Updated 12/20/2010 at 9:15 p.m.
CHICAGO (WBBM) — Some Chicago firefighters who volunteered to help at Ground Zero after the Sept. 11, 2001, attacks are being left out of a settlement to cover health claims.
As WBBM Newsradio’s Mike Krauser reports, one volunteer, Arthur Noonan, was diagnosed with leukemia after the attacks.
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He was in Lower Manhattan, lined up with others, passing buckets of debris so that human remains could be separated.
“There was a coating of dust everywhere, a gray dust, and in some places it might be 6 or 8 inches deep,” Noonan said.
Respirators clogged up, and eventually, the volunteers worked without them.
Noonan’s career as a firefighter ended in 2004, when the leukemia diagnosis came down. It is now in remission.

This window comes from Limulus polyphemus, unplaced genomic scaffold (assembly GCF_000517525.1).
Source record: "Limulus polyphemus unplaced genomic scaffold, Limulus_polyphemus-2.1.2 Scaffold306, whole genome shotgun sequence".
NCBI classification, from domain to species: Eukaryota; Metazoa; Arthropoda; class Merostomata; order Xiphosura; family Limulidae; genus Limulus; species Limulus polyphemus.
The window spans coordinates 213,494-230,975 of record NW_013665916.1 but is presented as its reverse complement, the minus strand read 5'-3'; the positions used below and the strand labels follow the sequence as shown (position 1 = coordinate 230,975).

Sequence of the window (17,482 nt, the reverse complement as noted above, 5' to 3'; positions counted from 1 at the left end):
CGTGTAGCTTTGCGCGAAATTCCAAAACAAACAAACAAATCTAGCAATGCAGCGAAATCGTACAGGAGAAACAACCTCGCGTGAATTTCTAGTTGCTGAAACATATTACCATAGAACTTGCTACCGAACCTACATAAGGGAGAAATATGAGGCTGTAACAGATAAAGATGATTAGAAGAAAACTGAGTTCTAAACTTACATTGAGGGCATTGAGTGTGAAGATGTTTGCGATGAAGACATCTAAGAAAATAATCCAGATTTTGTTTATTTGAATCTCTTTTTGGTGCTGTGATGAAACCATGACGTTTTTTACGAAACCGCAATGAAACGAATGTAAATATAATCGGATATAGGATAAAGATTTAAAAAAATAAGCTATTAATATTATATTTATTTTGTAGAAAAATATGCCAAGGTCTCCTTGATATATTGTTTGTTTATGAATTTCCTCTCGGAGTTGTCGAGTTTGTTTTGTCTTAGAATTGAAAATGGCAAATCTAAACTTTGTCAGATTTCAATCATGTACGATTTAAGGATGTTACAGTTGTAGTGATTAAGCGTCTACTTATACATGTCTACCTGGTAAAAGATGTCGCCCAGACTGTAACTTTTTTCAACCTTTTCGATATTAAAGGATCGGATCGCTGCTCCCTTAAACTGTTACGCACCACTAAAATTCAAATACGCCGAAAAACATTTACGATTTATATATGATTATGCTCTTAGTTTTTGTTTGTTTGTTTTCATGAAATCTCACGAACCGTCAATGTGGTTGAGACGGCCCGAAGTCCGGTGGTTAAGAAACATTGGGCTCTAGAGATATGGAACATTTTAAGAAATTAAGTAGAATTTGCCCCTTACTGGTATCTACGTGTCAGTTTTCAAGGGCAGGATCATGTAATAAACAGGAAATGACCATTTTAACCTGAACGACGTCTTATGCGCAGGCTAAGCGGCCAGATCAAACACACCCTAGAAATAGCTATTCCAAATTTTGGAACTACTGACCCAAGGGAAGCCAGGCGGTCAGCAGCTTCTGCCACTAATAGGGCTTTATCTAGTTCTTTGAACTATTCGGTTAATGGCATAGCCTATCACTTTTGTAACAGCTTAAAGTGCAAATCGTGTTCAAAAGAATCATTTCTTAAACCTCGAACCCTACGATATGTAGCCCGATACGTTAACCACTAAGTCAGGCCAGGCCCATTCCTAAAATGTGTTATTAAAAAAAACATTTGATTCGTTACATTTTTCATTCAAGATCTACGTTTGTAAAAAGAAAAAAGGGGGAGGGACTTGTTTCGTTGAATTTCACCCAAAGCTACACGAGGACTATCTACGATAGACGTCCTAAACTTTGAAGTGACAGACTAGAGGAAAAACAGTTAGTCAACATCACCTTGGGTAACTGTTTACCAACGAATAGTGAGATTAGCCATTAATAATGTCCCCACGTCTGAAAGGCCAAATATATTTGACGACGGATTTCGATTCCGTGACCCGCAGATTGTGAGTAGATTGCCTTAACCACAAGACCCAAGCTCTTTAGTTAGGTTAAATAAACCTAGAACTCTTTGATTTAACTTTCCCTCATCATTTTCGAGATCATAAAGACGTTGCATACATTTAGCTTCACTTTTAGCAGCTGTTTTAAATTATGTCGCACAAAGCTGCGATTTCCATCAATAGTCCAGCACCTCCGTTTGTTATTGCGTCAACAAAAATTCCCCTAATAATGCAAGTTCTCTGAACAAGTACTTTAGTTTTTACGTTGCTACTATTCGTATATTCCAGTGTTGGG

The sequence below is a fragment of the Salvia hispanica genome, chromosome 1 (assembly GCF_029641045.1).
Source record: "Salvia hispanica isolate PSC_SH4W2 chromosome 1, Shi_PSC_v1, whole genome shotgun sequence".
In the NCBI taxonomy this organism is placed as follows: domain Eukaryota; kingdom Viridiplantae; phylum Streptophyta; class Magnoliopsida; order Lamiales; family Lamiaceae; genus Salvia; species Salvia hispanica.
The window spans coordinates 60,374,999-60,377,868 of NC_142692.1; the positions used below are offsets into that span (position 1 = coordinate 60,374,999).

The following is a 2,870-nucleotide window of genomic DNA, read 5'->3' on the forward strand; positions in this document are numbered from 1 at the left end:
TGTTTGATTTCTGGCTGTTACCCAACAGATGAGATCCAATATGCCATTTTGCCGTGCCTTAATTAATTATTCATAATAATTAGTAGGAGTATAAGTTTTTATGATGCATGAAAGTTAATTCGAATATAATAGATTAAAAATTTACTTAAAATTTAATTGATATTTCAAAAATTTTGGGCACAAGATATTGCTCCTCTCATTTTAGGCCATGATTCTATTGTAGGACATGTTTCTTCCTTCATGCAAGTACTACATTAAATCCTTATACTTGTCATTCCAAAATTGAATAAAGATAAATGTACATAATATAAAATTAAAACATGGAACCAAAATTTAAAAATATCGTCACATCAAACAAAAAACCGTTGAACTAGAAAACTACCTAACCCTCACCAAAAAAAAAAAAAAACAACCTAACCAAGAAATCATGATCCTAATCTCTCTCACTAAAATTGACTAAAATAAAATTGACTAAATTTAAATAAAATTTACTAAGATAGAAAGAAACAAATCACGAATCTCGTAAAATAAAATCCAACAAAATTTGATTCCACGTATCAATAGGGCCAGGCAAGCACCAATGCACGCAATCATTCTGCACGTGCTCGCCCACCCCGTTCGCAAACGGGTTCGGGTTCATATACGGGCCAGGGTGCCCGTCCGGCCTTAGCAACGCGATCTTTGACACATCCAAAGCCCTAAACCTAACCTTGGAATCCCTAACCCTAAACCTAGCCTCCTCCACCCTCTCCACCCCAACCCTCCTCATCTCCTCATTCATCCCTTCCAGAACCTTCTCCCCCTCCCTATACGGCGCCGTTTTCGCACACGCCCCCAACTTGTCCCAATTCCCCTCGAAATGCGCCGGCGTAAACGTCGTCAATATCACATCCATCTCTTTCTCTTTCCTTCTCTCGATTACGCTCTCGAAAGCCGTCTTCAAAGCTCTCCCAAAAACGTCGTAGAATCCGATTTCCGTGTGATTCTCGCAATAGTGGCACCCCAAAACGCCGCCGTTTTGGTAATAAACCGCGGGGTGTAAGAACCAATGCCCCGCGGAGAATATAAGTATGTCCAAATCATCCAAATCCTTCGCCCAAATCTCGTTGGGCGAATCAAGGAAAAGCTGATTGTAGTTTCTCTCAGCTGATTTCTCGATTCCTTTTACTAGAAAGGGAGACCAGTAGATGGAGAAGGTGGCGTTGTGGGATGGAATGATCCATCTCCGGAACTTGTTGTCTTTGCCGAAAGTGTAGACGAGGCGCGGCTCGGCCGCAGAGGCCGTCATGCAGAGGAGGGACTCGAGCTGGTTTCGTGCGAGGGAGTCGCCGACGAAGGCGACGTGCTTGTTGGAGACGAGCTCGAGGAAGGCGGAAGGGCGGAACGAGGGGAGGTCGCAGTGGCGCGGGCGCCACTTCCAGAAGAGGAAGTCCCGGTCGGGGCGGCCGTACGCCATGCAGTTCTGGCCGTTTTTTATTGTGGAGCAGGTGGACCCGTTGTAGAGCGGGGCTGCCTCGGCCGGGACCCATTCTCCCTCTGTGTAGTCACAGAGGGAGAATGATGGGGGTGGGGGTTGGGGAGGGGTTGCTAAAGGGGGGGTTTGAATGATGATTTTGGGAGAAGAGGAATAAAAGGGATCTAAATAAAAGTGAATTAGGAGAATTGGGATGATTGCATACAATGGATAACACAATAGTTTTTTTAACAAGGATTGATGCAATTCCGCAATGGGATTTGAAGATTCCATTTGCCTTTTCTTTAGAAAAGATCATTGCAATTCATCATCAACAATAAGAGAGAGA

Chicago firefighter Stanley Salata was also at the World Trade Center site.
He was diagnosed with respiratory problems two years later. He is still on the job.
The Chicago Sun-Times is reporting a judge decided that neither Noonan nor Solata will be part of the settlement. The judge is ruling not that their health problems weren’t related to their work at Ground Zero, but that they filed too late, by two weeks.
Noonan and Salata are appealing.
“We went there, did our best for the people of New York and the people of the United States and it would be nice now if we got some help back,” Noonan told CBS 2’s Pamela Jones.
U.S. Sen. Dick Durbin of Illinois is pushing for legislation that would allow first responders like Noonan and Salata to be compensated.
Originally, first responders had until 2003 to file a claim under the 911 compensation fund. This bill would reopen the fund, add new money and give first responders until 2030 to file claims, in case they develop health problems later in life that are a result of working at Ground Zero.